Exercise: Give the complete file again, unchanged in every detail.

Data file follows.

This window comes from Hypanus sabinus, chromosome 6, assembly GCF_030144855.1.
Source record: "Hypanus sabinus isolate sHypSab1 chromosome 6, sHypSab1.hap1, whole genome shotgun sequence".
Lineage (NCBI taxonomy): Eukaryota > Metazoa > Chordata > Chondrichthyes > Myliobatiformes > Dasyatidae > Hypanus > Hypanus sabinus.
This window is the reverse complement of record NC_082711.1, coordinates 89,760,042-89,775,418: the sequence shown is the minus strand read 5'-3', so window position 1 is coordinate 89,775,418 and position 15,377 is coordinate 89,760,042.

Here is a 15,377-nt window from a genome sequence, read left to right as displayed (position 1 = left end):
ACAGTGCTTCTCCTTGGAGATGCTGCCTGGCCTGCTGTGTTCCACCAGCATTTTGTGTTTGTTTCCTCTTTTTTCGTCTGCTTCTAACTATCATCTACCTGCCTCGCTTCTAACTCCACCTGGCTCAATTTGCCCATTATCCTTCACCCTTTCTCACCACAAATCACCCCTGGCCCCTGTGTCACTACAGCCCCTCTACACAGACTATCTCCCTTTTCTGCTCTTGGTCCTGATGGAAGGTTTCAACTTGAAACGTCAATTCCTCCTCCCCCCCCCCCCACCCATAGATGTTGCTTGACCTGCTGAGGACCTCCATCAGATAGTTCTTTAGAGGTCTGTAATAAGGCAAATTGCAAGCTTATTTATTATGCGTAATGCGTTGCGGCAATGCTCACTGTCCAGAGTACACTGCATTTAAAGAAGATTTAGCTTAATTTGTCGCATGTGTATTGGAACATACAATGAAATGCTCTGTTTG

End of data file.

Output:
This window comes from Hypanus sabinus, chromosome 6, assembly GCF_030144855.1.
Source record: "Hypanus sabinus isolate sHypSab1 chromosome 6, sHypSab1.hap1, whole genome shotgun sequence".
Lineage (NCBI taxonomy): Eukaryota > Metazoa > Chordata > Chondrichthyes > Myliobatiformes > Dasyatidae > Hypanus > Hypanus sabinus.
This window is the reverse complement of record NC_082711.1, coordinates 89,760,042-89,775,418: the sequence shown is the minus strand read 5'-3', so window position 1 is coordinate 89,775,418 and position 15,377 is coordinate 89,760,042.

Here is a 15,377-nt window from a genome sequence, read left to right as displayed (position 1 = left end):
ACAGTGCTTCTCCTTGGAGATGCTGCCTGGCCTGCTGTGTTCCACCAGCATTTTGTGTTTGTTTCCTCTTTTTTCGTCTGCTTCTAACTATCATCTACCTGCCTCGCTTCTAACTCCACCTGGCTCAATTTGCCCATTATCCTTCACCCTTTCTCACCACAAATCACCCCTGGCCCCTGTGTCACTACAGCCCCTCTACACAGACTATCTCCCTTTTCTGCTCTTGGTCCTGATGGAAGGTTTCAACTTGAAACGTCAATTCCTCCTCCCCCCCCCCCCACCCATAGATGTTGCTTGACCTGCTGAGGACCTCCATCAGATAGTTCTTTAGAGGTCTGTAATAAGGCAAATTGCAAGCTTATTTATTATGCGTAATGCGTTGCGGCAATGCTCACTGTCCAGAGTACACTGCATTTAAAGAAGATTTAGCTTAATTTGTCGCATGTGTATTGGAACATACAATGAAATGCTCTGTTTG